BPH Energy and Advent make preparations for Seablue-1 drilling at PEP 11

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By Colin Hay - 
BPH Energy ASX Advent PEP11 Klarite

BPH Energy (ASX: BPH) and investee company Advent Energy are leaving no stone unturned as they push ahead with plans to test a large gas target in the PEP 11 permit off the NSW coast.

Despite the NSW government’s proposed ban aimed at blocking oil and gas activities off its coastline and with an application for an extension of the PEP 11 licence yet to be submitted to the Federal government, the two companies are continuing with their commitment to drill the Seablue-1 exploration well.

To help fast-track potential environmental approvals for that well, Advent – through its wholly-owned subsidiary Asset Energy – has engaged Perth-based environmental consultancy Klarite to create fresh paperwork for Seablue-1.

Approval process

The offshore environmental management specialist recently developed a detailed environmental approvals strategy for Seablue-1.

The aim from here is for Klarite to develop an environmental management process which will define Asset’s consultation and negotiation basis with relevant persons and assess environmental impacts.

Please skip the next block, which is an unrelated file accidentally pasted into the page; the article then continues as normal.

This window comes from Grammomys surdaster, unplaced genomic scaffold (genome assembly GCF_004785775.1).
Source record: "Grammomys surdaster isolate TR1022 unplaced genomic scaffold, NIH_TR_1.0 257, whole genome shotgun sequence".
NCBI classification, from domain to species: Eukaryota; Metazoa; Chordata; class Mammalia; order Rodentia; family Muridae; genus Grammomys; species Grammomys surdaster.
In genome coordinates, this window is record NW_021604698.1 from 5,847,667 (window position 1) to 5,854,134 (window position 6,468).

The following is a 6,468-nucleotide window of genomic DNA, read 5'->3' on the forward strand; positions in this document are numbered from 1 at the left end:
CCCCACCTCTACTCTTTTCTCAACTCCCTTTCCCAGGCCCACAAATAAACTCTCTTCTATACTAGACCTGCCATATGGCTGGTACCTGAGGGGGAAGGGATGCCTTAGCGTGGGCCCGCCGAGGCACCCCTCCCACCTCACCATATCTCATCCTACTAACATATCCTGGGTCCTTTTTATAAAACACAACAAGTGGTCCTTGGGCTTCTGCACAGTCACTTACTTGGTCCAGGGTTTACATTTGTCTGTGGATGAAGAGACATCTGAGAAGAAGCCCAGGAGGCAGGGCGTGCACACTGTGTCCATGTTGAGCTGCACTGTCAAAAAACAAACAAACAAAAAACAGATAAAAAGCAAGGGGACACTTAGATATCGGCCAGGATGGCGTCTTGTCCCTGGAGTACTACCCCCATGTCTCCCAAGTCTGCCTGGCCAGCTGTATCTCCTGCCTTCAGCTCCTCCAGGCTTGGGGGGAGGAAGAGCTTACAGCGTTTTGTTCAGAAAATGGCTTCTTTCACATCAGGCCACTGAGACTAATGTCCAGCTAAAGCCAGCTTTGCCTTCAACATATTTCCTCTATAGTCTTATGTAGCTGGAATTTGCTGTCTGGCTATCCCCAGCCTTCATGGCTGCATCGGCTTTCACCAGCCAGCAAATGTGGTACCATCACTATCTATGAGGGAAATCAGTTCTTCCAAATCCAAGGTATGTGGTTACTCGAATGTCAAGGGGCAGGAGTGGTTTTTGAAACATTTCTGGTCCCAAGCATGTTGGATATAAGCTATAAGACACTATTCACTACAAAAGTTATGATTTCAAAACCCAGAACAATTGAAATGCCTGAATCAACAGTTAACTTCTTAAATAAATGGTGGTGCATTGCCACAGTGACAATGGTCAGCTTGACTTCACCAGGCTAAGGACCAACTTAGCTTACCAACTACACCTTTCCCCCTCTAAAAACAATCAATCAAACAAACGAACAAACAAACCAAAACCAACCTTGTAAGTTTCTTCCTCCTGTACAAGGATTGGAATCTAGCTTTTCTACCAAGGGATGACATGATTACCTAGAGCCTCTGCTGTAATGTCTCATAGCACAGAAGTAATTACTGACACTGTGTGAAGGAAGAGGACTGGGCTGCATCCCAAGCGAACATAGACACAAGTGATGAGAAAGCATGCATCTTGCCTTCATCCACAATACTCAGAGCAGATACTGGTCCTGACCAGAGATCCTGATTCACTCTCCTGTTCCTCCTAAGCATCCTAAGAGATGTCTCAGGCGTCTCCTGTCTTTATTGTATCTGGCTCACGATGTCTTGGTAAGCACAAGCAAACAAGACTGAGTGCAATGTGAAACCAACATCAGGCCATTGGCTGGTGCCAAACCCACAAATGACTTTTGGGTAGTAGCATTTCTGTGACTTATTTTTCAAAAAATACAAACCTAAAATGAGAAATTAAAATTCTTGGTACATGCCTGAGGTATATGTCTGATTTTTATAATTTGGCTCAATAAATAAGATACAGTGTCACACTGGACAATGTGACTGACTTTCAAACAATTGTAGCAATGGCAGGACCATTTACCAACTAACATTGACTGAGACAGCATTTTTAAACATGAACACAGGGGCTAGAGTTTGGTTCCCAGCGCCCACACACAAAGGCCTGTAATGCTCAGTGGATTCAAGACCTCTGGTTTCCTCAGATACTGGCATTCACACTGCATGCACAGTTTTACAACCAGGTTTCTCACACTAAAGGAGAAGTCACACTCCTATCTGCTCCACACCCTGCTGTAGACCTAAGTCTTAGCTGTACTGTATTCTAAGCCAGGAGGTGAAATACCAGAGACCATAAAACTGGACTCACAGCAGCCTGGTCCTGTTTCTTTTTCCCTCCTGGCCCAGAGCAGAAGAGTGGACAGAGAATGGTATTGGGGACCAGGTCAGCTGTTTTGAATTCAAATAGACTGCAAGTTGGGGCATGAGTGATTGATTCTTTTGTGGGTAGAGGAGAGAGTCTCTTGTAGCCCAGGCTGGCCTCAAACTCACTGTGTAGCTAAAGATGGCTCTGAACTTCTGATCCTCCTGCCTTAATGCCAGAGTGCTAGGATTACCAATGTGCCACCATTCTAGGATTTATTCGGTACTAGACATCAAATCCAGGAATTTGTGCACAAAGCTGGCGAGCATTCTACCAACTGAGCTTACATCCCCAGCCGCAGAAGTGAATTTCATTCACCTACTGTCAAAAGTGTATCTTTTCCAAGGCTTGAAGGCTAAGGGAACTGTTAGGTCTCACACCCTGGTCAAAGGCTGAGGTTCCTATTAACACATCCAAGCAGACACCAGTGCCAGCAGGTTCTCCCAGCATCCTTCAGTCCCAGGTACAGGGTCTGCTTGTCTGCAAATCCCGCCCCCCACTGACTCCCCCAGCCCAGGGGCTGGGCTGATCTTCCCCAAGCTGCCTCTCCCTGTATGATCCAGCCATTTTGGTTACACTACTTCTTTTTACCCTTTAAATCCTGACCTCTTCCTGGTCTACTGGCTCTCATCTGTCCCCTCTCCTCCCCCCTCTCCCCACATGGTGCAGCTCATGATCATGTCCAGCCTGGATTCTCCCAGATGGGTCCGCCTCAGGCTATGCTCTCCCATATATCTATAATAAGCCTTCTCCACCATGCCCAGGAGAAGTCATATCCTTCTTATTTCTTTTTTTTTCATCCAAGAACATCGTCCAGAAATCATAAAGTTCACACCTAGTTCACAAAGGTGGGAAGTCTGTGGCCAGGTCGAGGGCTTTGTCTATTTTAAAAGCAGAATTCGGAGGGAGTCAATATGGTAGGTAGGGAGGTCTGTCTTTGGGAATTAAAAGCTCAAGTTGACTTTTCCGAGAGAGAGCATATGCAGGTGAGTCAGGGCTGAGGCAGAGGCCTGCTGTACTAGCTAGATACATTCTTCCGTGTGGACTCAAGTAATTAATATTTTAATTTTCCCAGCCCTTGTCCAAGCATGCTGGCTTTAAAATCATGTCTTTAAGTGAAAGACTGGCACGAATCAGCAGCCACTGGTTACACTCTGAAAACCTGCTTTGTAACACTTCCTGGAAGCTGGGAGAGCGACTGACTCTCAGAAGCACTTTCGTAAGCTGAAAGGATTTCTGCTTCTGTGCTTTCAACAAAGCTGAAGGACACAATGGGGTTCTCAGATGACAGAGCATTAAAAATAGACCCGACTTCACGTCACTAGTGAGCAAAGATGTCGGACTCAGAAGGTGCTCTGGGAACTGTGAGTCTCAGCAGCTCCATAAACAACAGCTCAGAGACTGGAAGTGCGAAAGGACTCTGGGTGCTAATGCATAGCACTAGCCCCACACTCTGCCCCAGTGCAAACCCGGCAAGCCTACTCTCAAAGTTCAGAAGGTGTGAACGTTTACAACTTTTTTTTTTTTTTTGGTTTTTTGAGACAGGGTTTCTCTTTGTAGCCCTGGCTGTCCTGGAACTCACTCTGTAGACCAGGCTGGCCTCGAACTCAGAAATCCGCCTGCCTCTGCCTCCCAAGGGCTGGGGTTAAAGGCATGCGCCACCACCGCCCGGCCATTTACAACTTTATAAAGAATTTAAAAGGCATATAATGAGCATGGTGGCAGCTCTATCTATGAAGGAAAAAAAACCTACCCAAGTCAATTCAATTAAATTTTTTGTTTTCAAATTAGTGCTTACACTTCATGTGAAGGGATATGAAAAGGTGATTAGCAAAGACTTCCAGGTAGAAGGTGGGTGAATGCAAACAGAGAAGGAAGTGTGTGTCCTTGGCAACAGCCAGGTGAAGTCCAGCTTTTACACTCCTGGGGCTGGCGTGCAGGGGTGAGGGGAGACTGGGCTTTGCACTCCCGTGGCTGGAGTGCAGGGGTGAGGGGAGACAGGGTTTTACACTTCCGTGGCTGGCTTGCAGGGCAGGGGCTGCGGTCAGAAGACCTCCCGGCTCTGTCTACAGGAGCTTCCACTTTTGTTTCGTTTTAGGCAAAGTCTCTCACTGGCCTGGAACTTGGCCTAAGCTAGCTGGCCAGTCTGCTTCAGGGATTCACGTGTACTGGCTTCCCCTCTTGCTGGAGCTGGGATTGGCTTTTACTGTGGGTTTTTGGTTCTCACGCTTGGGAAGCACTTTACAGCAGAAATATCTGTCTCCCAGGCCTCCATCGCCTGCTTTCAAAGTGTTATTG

Boosted by the Federal government’s apparent pro-development stance, Advent and BPH believe that PEP 11’s estimated prospective resources of 5.7 trillion cubic feet make it an important asset for the energy-hungry east coast market.

They also believe that PEP 11 sits in Commonwealth waters and outside the areas to be governed by NSW’s anti-oil and gas bill.

“Due to the critical need for new domestic supplies of gas as stated in the federal government’s Future Gas Strategy (FGS), Asset has decided to commence work necessary for environmental approvals in advance of the PEP 11 licence application approval, in order to be prepared to drill the Seablue-1 well as soon as possible thereafter,” BPH said in an ASX announcement.

Key transition role

BPH states that the FGS and supporting documents submitted by Minister for Resources Madeleine King confirm the key role gas will play in the transition to net zero by 2050 and beyond.

“The FGS states that exploration and development should focus on optimising discoveries and infrastructure in producing basins where gas will be proximal to where it is needed and will be lower cost than relying on liquefied natural gas (LNG) imports,” BPH said.

The company noted that many of the arguments made in the FGS document support the case for drilling at Seablue-1.

This includes mechanisms to divert uncontracted gas to the domestic market through the Australian east coast domestic gas supply heads of agreement and contracted export gas to the domestic market.

BPH also noted that any gas supplied through the LNG import terminals proposed for the east coast could be more expensive than gas developed closer to demand centres.